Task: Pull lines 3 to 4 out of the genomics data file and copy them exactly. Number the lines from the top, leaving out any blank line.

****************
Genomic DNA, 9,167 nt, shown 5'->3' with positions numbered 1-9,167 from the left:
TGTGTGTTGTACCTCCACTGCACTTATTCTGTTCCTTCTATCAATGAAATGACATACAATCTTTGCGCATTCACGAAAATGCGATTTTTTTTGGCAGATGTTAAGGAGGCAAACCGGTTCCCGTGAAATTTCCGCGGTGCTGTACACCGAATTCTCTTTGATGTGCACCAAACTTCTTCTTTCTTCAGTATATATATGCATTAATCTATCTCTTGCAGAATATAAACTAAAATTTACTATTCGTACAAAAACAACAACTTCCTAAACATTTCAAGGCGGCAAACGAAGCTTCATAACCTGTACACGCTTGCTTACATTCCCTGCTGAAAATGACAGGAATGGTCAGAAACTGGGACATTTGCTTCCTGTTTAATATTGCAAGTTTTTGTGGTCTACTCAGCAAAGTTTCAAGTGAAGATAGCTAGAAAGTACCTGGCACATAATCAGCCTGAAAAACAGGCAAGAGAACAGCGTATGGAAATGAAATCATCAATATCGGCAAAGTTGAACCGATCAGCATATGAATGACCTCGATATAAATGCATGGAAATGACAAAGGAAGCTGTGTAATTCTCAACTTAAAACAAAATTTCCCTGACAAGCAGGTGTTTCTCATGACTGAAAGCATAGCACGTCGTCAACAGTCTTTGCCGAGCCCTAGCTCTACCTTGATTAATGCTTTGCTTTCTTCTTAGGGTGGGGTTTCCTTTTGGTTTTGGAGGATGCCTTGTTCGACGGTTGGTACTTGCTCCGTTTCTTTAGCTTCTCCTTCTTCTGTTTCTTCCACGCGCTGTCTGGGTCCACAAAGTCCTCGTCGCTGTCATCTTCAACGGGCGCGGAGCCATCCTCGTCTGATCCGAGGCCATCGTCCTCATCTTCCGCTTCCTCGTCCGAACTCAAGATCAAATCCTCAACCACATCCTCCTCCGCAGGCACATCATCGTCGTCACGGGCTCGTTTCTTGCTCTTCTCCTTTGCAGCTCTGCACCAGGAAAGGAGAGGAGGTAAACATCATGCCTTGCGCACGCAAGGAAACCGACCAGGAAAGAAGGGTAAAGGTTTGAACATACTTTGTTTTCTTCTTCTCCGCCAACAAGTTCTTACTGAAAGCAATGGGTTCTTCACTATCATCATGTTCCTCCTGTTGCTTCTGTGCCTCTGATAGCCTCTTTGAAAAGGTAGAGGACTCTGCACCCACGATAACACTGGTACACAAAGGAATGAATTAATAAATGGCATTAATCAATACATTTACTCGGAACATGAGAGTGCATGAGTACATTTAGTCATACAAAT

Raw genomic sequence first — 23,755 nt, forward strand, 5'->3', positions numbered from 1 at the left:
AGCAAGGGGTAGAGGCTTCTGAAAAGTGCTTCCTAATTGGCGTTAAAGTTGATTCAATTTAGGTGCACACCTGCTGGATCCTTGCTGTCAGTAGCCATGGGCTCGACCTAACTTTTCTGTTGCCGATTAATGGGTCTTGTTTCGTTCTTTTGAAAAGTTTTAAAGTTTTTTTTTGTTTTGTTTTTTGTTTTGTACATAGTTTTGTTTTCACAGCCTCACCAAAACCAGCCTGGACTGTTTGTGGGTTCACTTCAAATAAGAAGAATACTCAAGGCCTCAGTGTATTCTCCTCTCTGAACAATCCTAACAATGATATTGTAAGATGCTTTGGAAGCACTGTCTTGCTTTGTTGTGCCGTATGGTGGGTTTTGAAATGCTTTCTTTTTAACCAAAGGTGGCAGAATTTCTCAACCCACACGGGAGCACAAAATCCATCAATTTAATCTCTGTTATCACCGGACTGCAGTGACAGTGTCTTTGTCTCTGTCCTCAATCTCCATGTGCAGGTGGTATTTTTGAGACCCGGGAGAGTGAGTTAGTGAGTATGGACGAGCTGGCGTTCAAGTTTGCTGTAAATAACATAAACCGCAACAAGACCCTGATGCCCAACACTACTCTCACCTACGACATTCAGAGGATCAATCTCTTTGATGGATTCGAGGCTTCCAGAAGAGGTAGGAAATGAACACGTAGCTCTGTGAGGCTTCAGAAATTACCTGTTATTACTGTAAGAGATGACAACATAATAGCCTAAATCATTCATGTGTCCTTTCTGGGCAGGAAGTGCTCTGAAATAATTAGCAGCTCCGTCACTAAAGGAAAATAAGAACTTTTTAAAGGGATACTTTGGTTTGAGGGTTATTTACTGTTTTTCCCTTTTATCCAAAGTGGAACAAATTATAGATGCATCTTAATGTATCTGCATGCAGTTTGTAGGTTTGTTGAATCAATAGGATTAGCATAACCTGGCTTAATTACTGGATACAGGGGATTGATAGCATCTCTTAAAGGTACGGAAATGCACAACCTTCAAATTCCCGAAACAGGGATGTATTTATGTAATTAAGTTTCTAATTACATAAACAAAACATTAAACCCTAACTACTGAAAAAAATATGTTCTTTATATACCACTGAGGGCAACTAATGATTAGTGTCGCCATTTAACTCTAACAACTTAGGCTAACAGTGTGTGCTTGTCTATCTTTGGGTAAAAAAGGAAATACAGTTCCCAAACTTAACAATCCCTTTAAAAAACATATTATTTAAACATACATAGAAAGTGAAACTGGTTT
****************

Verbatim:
Raw genomic sequence first — 23,755 nt, forward strand, 5'->3', positions numbered from 1 at the left:
AGCAAGGGGTAGAGGCTTCTGAAAAGTGCTTCCTAATTGGCGTTAAAGTTGATTCAATTTAGGTGCACACCTGCTGGATCCTTGCTGTCAGTAGCCATGGGCTCGACCTAACTTTTCTGTTGCCGATTAATGGGTCTTGTTTCGTTCTTTTGAAAAGTTTTAAAGTTTTTTTTTGTTTTGTTTTTTGTTTTGTACATAGTTTTGTTTTCACAGCCTCACCAAAACCAGCCTGGACTGTTTGTGGGTTCACTTCAAATAAGAAGAATACTCAAGGCCTCAGTGTATTCTCCTCTCTGAACAATCCTAACAATGATATTGTAAGATGCTTTGGAAGCACTGTCTTGCTTTGTTGTGCCGTATGGTGGGTTTTGAAATGCTTTCTTTTTAACCAAAGGTGGCAGAATTTCTCAACCCACACGGGAGCACAAAATCCATCAATTTAATCTCTGTTATCACCGGACTGCAGTGACAGTGTCTTTGTCTCTGTCCTCAATCTCCATGTGCAGGTGGTATTTTTGAGACCCGGGAGAGTGAGTTAGTGAGTATGGACGAGCTGGCGTTCAAGTTTGCTGTAAATAACATAAACCGCAACAAGACCCTGATGCCCAACACTACTCTCACCTACGACATTCAGAGGATCAATCTCTTTGATGGATTCGAGGCTTCCAGAAGAGGTAGGAAATGAACACGTAGCTCTGTGAGGCTTCAGAAATTACCTGTTATTACTGTAAGAGATGACAACATAATAGCCTAAATCATTCATGTGTCCTTTCTGGGCAGGAAGTGCTCTGAAATAATTAGCAGCTCCGTCACTAAAGGAAAATAAGAACTTTTTAAAGGGATACTTTGGTTTGAGGGTTATTTACTGTTTTTCCCTTTTATCCAAAGTGGAACAAATTATAGATGCATCTTAATGTATCTGCATGCAGTTTGTAGGTTTGTTGAATCAATAGGATTAGCATAACCTGGCTTAATTACTGGATACAGGGGATTGATAGCATCTCTTAAAGGTACGGAAATGCACAACCTTCAAATTCCCGAAACAGGGATGTATTTATGTAATTAAGTTTCTAATTACATAAACAAAACATTAAACCCTAACTACTGAAAAAAATATGTTCTTTATATACCACTGAGGGCAACTAATGATTAGTGTCGCCATTTAACTCTAACAACTTAGGCTAACAGTGTGTGCTTGTCTATCTTTGGGTAAAAAAGGAAATACAGTTCCCAAACTTAACAATCCCTTTAAAAAACATATTATTTAAACATACATAGAAAGTGAAACTGGTTT